Speaking to The Post, Collado admitted he was interested in Musk and the mother of Musk’s two children, a musician known as Grimes, whose real name is Claire Elise Boucher. Boucher lives in a house near a gas station.

During his communication with The Post, Collado, who said he was an Uber Eats driver, also made some strange and unsubstantiated claims, including that he believed Boucher was sending him coded messages on his Instagram account. through records. that Musk monitored his location in real time; and that Musk could control Uber Eats to block it from receiving delivery orders. He said he was in Boucher’s neighborhood to work at Uber Eats.

Musk did not respond to The Post’s emailed and tweeted requests to discuss the incident. Boucher did not respond to requests for comment.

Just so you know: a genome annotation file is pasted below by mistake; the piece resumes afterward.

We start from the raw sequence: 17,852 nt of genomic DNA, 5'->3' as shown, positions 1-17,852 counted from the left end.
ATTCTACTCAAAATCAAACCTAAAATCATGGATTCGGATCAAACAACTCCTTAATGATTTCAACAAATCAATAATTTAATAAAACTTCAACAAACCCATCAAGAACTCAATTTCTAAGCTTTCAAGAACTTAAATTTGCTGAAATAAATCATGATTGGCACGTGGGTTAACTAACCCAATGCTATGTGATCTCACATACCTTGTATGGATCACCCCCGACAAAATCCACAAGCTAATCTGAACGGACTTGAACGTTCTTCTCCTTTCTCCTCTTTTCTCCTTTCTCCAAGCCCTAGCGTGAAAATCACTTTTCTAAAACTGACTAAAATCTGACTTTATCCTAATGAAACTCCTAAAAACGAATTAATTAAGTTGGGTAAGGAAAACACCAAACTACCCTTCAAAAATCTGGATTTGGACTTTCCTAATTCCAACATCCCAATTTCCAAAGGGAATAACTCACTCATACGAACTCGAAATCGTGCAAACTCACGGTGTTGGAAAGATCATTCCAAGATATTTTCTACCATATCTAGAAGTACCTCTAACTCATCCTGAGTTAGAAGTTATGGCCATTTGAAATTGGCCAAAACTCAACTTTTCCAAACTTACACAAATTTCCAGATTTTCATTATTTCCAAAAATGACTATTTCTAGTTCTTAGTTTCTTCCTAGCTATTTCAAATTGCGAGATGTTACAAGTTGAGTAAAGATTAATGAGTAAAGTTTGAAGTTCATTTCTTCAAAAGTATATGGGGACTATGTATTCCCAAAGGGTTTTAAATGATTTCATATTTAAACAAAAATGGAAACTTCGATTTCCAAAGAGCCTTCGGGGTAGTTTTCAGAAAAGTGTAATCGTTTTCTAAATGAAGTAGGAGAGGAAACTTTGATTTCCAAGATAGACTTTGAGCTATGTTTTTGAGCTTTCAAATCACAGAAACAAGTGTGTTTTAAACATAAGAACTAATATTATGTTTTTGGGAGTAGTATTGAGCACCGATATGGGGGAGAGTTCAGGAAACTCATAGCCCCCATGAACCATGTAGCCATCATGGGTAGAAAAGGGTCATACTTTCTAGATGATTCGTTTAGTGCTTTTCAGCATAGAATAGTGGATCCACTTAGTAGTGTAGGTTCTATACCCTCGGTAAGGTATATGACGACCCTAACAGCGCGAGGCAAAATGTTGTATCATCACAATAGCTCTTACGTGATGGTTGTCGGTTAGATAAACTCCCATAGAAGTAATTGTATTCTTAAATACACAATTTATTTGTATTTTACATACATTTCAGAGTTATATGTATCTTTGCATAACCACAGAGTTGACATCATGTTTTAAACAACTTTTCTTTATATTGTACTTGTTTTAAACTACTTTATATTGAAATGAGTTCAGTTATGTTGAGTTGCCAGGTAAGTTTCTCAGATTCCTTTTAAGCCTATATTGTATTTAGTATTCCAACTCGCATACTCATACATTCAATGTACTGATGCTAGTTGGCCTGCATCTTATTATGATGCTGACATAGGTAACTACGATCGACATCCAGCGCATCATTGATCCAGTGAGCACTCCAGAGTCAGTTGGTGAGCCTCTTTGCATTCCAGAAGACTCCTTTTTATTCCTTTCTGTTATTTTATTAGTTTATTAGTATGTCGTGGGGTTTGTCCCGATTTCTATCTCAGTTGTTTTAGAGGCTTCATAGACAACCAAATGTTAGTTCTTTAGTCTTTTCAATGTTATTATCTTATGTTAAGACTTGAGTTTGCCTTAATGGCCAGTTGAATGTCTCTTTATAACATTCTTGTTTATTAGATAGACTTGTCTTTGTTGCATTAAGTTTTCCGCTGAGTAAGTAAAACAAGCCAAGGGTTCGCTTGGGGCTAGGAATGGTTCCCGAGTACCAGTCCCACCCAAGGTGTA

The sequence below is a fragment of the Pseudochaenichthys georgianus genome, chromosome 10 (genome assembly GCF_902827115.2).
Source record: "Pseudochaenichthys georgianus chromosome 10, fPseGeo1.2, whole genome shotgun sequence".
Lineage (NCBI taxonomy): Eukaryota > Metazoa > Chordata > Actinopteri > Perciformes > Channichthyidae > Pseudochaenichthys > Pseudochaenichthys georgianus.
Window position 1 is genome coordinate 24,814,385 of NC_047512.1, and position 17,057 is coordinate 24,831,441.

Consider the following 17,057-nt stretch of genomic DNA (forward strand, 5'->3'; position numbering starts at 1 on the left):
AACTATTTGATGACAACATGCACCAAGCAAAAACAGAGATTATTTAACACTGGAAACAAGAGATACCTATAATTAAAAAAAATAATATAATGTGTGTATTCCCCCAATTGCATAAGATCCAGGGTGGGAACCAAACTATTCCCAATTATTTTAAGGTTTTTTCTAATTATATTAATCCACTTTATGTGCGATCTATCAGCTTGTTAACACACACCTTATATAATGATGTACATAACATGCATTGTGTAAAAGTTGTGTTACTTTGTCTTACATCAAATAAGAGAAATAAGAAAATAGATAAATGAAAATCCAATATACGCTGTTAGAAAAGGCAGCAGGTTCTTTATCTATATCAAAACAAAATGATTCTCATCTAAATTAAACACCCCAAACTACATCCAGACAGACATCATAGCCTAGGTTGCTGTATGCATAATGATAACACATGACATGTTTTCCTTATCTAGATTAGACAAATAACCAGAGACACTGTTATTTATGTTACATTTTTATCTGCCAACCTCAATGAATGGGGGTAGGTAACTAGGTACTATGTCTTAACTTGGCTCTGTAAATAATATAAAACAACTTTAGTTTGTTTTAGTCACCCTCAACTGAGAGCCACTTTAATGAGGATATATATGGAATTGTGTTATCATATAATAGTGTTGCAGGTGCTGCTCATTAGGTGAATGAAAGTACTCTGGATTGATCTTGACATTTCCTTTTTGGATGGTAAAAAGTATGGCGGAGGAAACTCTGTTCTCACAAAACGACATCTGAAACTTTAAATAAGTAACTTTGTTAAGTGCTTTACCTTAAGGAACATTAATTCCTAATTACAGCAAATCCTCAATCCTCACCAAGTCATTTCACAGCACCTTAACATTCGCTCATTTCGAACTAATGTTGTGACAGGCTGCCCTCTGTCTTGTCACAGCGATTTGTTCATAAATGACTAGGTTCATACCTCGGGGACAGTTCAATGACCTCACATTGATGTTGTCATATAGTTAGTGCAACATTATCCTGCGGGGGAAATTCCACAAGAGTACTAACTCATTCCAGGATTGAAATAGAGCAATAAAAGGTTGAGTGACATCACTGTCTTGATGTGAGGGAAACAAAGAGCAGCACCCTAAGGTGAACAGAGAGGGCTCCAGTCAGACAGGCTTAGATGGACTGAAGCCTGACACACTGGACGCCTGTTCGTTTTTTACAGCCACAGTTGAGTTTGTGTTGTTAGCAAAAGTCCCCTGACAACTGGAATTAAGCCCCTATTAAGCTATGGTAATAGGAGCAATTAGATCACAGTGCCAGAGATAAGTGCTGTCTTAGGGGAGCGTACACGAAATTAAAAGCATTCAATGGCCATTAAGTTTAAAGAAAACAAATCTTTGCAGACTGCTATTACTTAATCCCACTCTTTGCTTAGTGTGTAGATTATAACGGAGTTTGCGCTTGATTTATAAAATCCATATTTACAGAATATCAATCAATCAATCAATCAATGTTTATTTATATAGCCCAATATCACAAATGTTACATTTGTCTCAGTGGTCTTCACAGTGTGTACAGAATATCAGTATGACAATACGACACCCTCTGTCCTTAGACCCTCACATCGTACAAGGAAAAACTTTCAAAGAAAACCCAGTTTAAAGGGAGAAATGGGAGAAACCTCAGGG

Stalking is a widespread problem in Los Angeles due to the concentration of high-profile figures. After 21-year-old actress Rebecca Schaefer was gunned down in the driveway of her Los Angeles home by an overzealous fan in 1989, the city took several measures to protect stalking targets, such as restrictions on public access to address information. : California driving records and a specialized police unit focused on the problem.

However, in 2015, actress and singer Selena Gomez was forced out of her $4.5 million home due to relentless stalking. Actress Sandra Bullock recently opened up about the trauma and PTSD she experienced after a detective broke into her home in 2014. In 2012, a man accused of stalking actress Halle Berry was sentenced to more than a year in prison.

Boucher was also targeted for prosecution. In 2018, she was granted a restraining order against a man named Raymond Barajas after he showed up at her home and said she believed he was secretly communicating with her through his music.

LAPD Detective Mark Madero told The Post that the unit is investigating a man accused of stalking Boucher. After the confrontation at the gas station, Musk’s security team alerted police, who began investigating whether the man in the video was the same alleged stalker, Madero said. He said the unit has yet to make a decision and is continuing to investigate.